The UK Gambling Commission (UKGC) recently completed an investigation into Grosvenor Casinos’ (Rank Group) anti-money laundering policies and found them to be weak. The broader investigation was spurred by looking into a single customer, Mr Da Feng Ding and one of his associates. In the course of the investigation the commission found that Grosvenors did not understand their responsibilities in regard to the Proceeds of Crime Act 2002 (PoCA) and the Money Laundering Regulations 2007. Grosvenors admits to serious shortcomings in their business dealings with Mr. Ding.

In the course of the Ding investigation, another unrelated issue was uncovered involving an online gambler at Mecca Bingo, indicating that the Rank Group’s problems were more wide-spread.

Rank Group cooperated with the commission’s investigations but seemed to be in denial of the reach and severity of their lapses of diligence, initially telling the UGKC investigators that their money laundering procedures were “exemplary”. This stance made it difficult for the company to fully engage the corrections process as they felt their systems were safe. Once this delusion was corrected the company acknowledged their failings at an early stage in regard to the case of the unidentified online gambler. The latter response preempted the need for the commission to begin a full investigation or a formal licence review.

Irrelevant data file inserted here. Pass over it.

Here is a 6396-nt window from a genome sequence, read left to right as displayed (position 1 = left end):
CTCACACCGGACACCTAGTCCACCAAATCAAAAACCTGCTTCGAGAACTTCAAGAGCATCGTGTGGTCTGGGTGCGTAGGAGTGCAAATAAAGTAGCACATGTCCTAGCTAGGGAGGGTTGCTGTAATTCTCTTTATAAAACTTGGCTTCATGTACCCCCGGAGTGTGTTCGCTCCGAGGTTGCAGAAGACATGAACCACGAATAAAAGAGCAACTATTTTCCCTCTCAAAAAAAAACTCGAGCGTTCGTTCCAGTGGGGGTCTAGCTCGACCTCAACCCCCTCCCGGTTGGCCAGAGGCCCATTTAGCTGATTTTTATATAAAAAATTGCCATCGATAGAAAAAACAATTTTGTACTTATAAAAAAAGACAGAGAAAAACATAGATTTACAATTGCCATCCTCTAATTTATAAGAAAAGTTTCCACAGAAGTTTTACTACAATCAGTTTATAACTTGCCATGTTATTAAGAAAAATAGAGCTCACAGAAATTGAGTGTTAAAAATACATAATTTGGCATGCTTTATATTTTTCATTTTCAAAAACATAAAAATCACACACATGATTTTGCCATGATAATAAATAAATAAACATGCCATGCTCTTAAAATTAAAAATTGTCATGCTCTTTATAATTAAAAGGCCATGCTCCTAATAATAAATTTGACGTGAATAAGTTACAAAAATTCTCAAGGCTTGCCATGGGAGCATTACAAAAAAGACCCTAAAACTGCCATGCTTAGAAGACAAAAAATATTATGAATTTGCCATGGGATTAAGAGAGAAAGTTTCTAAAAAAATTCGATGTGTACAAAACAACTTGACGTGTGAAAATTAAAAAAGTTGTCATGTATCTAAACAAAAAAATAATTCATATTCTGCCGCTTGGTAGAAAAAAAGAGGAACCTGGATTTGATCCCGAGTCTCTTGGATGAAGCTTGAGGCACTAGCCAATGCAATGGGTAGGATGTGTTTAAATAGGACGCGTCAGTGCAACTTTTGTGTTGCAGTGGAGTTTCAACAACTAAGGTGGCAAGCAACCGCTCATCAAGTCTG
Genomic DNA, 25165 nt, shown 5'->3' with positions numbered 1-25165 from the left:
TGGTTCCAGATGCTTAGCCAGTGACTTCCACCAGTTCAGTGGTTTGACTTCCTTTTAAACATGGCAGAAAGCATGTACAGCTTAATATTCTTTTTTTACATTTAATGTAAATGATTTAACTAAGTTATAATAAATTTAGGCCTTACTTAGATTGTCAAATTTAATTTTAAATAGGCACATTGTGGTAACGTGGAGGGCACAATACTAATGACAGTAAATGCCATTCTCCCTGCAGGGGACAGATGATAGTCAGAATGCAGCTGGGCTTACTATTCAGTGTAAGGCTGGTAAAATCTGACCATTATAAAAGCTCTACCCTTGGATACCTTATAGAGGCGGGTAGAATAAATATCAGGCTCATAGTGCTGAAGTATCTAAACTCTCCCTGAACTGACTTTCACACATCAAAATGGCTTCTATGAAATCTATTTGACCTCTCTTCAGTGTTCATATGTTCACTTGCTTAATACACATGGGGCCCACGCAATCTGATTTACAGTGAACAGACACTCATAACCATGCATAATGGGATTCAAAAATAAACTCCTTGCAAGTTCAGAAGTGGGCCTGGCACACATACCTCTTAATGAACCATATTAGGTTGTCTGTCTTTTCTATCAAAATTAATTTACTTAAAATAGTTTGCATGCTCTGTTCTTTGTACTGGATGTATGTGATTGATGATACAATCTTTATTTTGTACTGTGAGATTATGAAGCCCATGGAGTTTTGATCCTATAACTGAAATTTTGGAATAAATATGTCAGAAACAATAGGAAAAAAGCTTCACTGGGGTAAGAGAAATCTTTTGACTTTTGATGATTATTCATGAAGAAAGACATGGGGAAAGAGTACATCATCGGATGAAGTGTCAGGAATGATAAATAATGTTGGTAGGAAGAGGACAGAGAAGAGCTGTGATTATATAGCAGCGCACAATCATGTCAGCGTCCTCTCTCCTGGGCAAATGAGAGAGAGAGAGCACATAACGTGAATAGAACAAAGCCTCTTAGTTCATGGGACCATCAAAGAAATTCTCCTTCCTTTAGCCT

The entire 9 page report including the groups failed responsibilities as well a detailed summary of the investigated matter of Mr. Ding can be found in a public statement by the UKGC in .PDF format entitled, “Rank Group: failures in the area of anti-money laundering and social responsibility” released September 7, 2015.

The UKGC stated in a separate report that quoted in igamingbusiness, “The Commission has agreed the operator’s remedial actions including a third party audit of its revised anti-money laundering arrangements and the surrender of an estimated £950,000 (€1.32m/$1.47m) profits that resulted from these shortcomings, to be spent for agreed socially responsible purposes.”

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